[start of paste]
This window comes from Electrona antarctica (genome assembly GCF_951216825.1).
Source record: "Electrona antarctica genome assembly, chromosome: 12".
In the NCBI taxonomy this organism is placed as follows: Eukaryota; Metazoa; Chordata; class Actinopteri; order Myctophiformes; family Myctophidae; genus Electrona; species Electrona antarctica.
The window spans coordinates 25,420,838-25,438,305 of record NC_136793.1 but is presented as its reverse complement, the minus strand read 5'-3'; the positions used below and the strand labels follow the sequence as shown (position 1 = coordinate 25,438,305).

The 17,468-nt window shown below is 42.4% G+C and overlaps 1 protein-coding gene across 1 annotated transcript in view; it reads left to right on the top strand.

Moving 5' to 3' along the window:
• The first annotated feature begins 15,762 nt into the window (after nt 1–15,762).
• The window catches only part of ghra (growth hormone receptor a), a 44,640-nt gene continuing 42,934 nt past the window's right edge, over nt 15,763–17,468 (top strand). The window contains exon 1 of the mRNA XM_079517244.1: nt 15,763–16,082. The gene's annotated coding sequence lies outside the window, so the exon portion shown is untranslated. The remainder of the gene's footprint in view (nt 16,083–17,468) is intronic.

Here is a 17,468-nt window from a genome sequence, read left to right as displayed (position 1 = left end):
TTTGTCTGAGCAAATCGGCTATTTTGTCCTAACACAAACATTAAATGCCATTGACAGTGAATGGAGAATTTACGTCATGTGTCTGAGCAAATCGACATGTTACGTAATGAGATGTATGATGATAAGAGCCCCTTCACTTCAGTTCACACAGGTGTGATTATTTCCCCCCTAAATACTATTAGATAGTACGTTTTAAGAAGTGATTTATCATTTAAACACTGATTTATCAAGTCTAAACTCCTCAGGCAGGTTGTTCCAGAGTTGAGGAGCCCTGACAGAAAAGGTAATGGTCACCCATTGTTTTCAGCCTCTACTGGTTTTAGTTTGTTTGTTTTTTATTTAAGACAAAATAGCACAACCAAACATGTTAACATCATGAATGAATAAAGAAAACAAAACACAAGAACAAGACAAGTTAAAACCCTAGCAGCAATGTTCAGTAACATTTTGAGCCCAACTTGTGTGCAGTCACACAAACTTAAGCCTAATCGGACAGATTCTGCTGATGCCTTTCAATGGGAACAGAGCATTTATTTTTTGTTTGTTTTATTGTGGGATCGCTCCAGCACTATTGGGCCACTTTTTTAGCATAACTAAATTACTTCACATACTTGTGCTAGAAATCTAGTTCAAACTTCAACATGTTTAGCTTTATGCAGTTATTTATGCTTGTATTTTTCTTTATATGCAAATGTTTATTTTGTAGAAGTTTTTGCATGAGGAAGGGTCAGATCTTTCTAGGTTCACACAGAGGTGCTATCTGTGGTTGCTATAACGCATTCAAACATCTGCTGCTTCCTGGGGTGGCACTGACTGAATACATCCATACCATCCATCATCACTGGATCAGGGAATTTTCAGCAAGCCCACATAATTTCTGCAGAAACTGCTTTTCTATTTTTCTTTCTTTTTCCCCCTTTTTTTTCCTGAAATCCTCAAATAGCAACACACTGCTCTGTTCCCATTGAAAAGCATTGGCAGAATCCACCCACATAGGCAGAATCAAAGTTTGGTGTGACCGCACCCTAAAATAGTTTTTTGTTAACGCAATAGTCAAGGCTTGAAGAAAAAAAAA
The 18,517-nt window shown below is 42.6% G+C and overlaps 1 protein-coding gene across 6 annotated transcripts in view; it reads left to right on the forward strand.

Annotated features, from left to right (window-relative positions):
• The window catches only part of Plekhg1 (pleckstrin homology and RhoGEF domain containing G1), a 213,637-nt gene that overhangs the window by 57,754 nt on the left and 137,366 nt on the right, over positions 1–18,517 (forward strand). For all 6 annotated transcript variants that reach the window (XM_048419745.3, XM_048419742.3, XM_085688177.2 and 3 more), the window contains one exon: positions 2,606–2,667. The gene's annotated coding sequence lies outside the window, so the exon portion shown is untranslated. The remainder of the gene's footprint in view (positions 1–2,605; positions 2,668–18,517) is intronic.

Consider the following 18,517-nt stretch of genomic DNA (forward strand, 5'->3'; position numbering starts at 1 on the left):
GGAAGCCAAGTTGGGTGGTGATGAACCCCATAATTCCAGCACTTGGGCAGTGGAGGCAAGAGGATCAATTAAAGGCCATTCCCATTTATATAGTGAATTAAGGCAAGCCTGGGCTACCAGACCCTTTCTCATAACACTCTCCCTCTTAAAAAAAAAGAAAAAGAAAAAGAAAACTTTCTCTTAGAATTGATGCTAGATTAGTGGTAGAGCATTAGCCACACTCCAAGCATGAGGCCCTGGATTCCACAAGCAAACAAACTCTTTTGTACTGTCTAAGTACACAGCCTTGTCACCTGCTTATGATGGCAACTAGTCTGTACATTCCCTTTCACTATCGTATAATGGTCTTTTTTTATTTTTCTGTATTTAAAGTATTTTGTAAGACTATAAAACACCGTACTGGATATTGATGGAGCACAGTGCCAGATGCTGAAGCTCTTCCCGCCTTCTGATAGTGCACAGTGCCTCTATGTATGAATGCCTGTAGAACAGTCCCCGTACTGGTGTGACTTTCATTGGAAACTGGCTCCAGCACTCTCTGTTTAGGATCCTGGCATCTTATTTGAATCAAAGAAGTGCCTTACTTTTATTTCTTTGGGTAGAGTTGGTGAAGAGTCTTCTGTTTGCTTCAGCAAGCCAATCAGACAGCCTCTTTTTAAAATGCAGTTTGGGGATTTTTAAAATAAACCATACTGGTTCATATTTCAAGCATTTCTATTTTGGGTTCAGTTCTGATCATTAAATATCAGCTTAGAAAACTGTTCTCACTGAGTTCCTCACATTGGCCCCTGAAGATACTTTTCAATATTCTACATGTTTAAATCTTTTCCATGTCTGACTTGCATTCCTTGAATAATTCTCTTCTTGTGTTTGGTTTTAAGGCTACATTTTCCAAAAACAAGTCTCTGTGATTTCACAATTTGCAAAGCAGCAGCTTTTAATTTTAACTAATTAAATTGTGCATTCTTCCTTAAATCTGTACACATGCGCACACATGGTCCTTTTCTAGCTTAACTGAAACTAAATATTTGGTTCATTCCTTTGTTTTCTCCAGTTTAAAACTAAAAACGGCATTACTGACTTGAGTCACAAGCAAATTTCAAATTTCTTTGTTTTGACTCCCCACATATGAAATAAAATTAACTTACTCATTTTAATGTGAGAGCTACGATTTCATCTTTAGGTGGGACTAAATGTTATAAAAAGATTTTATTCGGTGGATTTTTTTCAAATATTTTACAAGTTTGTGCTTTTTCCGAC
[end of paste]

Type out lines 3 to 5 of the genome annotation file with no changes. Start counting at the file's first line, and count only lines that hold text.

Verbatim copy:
In the NCBI taxonomy this organism is placed as follows: Eukaryota; Metazoa; Chordata; class Actinopteri; order Myctophiformes; family Myctophidae; genus Electrona; species Electrona antarctica.
The window spans coordinates 25,420,838-25,438,305 of record NC_136793.1 but is presented as its reverse complement, the minus strand read 5'-3'; the positions used below and the strand labels follow the sequence as shown (position 1 = coordinate 25,438,305).

The 17,468-nt window shown below is 42.4% G+C and overlaps 1 protein-coding gene across 1 annotated transcript in view; it reads left to right on the top strand.